Before Adam and I had Lucy, we were so comfortable. We worked just a few steps from each other, so we could legitimately visit several times a day. Our hour-long commute was fun, because we had each other to talk to. Our condo was pretty messy, but it didn’t matter because we were never there. Also, we had a maid come every other week to prevent serious funk build-up — this was our first anniversary gift to each other.

Adam and I never fought. Ever. I can’t even remember disagreeing about anything, except about the fact that olives taste good. Adam is a baby on that count, and chicken cacciatore is not as good without olives, no matter what he says.

I used to marvel, sometimes, at how easy marriage was. Mom was crazy to have told me otherwise all these years, I thought.

Having Lucy has changed everything. Forget about the messed-up belt loop. Having a baby has been like having shoes on our hands. Everything is that much harder to do. And I finally am starting to understand why, for most people, marriage requires more effort than deciding whether to have pizza or lasagna for dinner.

Adam and I have gone out on two dates without Lucy since she was born nearly nine months ago. During our first date, we looked at each other over our plates of chicken and fish and blinked.

Here is how the date went:

“Wonder how Lucy is doing?” “Probably fine.” “But maybe she’s not.” “OK, let’s go home.”

On our second date, we did a little bit better. “Lucy wouldn’t like these chairs.” “No.” “The salad is too spicy for her.” “Think she’s sleeping?” “Let’s go find out.”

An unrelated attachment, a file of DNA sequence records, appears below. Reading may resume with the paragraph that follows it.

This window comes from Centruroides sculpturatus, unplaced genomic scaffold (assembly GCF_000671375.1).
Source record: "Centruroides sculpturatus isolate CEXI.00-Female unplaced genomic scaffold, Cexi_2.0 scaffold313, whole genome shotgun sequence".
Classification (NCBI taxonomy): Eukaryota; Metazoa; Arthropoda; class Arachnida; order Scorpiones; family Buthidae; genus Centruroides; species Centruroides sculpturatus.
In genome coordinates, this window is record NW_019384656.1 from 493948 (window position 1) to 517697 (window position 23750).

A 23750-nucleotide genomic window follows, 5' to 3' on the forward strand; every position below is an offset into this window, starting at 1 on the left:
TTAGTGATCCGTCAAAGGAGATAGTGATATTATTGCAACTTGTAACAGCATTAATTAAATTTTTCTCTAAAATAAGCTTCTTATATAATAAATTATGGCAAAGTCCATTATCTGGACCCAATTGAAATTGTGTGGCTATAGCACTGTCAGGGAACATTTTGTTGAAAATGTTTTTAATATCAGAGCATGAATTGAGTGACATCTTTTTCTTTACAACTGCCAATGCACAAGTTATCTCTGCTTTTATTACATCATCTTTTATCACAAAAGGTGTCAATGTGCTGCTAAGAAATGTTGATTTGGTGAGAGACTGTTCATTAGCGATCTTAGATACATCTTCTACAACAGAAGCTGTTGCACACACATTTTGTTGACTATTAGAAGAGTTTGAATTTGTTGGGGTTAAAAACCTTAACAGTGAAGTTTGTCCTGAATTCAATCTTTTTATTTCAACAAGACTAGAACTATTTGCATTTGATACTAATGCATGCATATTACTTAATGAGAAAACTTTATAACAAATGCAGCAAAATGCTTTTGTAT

Last Saturday night, Lucy was in bed by 8 p.m., and we had a rare opportunity to have a conversation, maybe share a glass of wine or watch a romantic movie. Instead, we watched the video of Lucy’s first six months. “She was so tiny.” “Yes. Tiny.” “And her legs.” “Yes, tiny.”

And it’s not just that all of our conversations revolve around Lucy. At my last checkup, my doctor asked about birth control. “I’m using the barrier method,” I said. “Lucy sleeps between us.”

It’s pathetic. Yesterday was our third anniversary. It’s the “leather anniversary,” I learned while pondering gift ideas.

This is just cruel. Leather is the stuff that sexy pants and whips are made of. When you have a new baby, though, leather is one of those things that go on the “see you in 10 years list.” It’s right out. You’re too fat for the pants, too tired for the whip, and too scared of grape juice for the furniture, jacket or car upholstery.

The third year of marriage, at least for people with small children, should be celebrated with that chewy rubber that binkies are made out of. This is something people like us have some use for.

That said, we did get fairly close to a wild-and-crazy leather experience during our anniversary dinner. We parked in front of a sex hall in Seattle’s Pike Place Market district. It wasn’t the Lusty Lady, the famous sleaze establishment with very clever and naughty puns. (“We’d like to spank the Academy” appeared at Oscar time. Hah!)

Rather, the place we parked was quite a bit more downscale, with window displays that would have left Lucy hungry.

These days, though, I’ll take it. True romance isn’t about leather, sweat, or even the hilarity of suggestive puns.